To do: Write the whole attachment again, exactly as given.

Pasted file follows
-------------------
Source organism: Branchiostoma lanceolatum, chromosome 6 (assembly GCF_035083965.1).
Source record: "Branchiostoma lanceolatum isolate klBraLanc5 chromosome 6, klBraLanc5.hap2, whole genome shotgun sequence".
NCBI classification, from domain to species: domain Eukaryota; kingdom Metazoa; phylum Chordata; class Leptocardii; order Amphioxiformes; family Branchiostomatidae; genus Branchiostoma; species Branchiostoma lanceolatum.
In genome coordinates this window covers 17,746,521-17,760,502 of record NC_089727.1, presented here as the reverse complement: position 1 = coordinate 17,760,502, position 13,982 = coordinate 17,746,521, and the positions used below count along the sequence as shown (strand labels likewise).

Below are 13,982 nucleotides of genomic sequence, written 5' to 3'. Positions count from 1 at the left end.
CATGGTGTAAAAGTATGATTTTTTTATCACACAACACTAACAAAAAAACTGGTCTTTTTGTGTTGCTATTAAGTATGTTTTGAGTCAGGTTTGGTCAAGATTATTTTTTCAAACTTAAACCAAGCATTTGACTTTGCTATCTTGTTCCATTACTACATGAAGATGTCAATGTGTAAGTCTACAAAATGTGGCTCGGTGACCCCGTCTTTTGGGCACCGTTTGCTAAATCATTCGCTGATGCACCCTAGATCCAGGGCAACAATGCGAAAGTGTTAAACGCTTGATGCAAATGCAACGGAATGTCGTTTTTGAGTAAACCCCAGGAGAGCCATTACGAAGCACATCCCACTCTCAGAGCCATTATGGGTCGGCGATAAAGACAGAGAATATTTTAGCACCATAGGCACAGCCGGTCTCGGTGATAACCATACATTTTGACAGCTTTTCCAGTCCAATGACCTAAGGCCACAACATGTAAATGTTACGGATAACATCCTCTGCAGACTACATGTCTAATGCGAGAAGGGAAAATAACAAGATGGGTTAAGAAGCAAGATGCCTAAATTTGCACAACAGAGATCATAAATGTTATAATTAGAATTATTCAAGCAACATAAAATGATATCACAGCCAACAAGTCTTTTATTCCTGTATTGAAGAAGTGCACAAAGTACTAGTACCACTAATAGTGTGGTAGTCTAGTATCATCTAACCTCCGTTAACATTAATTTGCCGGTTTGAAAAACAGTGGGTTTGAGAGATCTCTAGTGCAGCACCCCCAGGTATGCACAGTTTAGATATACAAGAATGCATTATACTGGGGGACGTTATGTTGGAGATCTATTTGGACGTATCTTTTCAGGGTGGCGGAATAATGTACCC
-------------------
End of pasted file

Source organism: Branchiostoma lanceolatum, chromosome 6 (assembly GCF_035083965.1).
Source record: "Branchiostoma lanceolatum isolate klBraLanc5 chromosome 6, klBraLanc5.hap2, whole genome shotgun sequence".
NCBI classification, from domain to species: domain Eukaryota; kingdom Metazoa; phylum Chordata; class Leptocardii; order Amphioxiformes; family Branchiostomatidae; genus Branchiostoma; species Branchiostoma lanceolatum.
In genome coordinates this window covers 17,746,521-17,760,502 of record NC_089727.1, presented here as the reverse complement: position 1 = coordinate 17,760,502, position 13,982 = coordinate 17,746,521, and the positions used below count along the sequence as shown (strand labels likewise).

Below are 13,982 nucleotides of genomic sequence, written 5' to 3'. Positions count from 1 at the left end.
CATGGTGTAAAAGTATGATTTTTTTATCACACAACACTAACAAAAAAACTGGTCTTTTTGTGTTGCTATTAAGTATGTTTTGAGTCAGGTTTGGTCAAGATTATTTTTTCAAACTTAAACCAAGCATTTGACTTTGCTATCTTGTTCCATTACTACATGAAGATGTCAATGTGTAAGTCTACAAAATGTGGCTCGGTGACCCCGTCTTTTGGGCACCGTTTGCTAAATCATTCGCTGATGCACCCTAGATCCAGGGCAACAATGCGAAAGTGTTAAACGCTTGATGCAAATGCAACGGAATGTCGTTTTTGAGTAAACCCCAGGAGAGCCATTACGAAGCACATCCCACTCTCAGAGCCATTATGGGTCGGCGATAAAGACAGAGAATATTTTAGCACCATAGGCACAGCCGGTCTCGGTGATAACCATACATTTTGACAGCTTTTCCAGTCCAATGACCTAAGGCCACAACATGTAAATGTTACGGATAACATCCTCTGCAGACTACATGTCTAATGCGAGAAGGGAAAATAACAAGATGGGTTAAGAAGCAAGATGCCTAAATTTGCACAACAGAGATCATAAATGTTATAATTAGAATTATTCAAGCAACATAAAATGATATCACAGCCAACAAGTCTTTTATTCCTGTATTGAAGAAGTGCACAAAGTACTAGTACCACTAATAGTGTGGTAGTCTAGTATCATCTAACCTCCGTTAACATTAATTTGCCGGTTTGAAAAACAGTGGGTTTGAGAGATCTCTAGTGCAGCACCCCCAGGTATGCACAGTTTAGATATACAAGAATGCATTATACTGGGGGACGTTATGTTGGAGATCTATTTGGACGTATCTTTTCAGGGTGGCGGAATAATGTACCC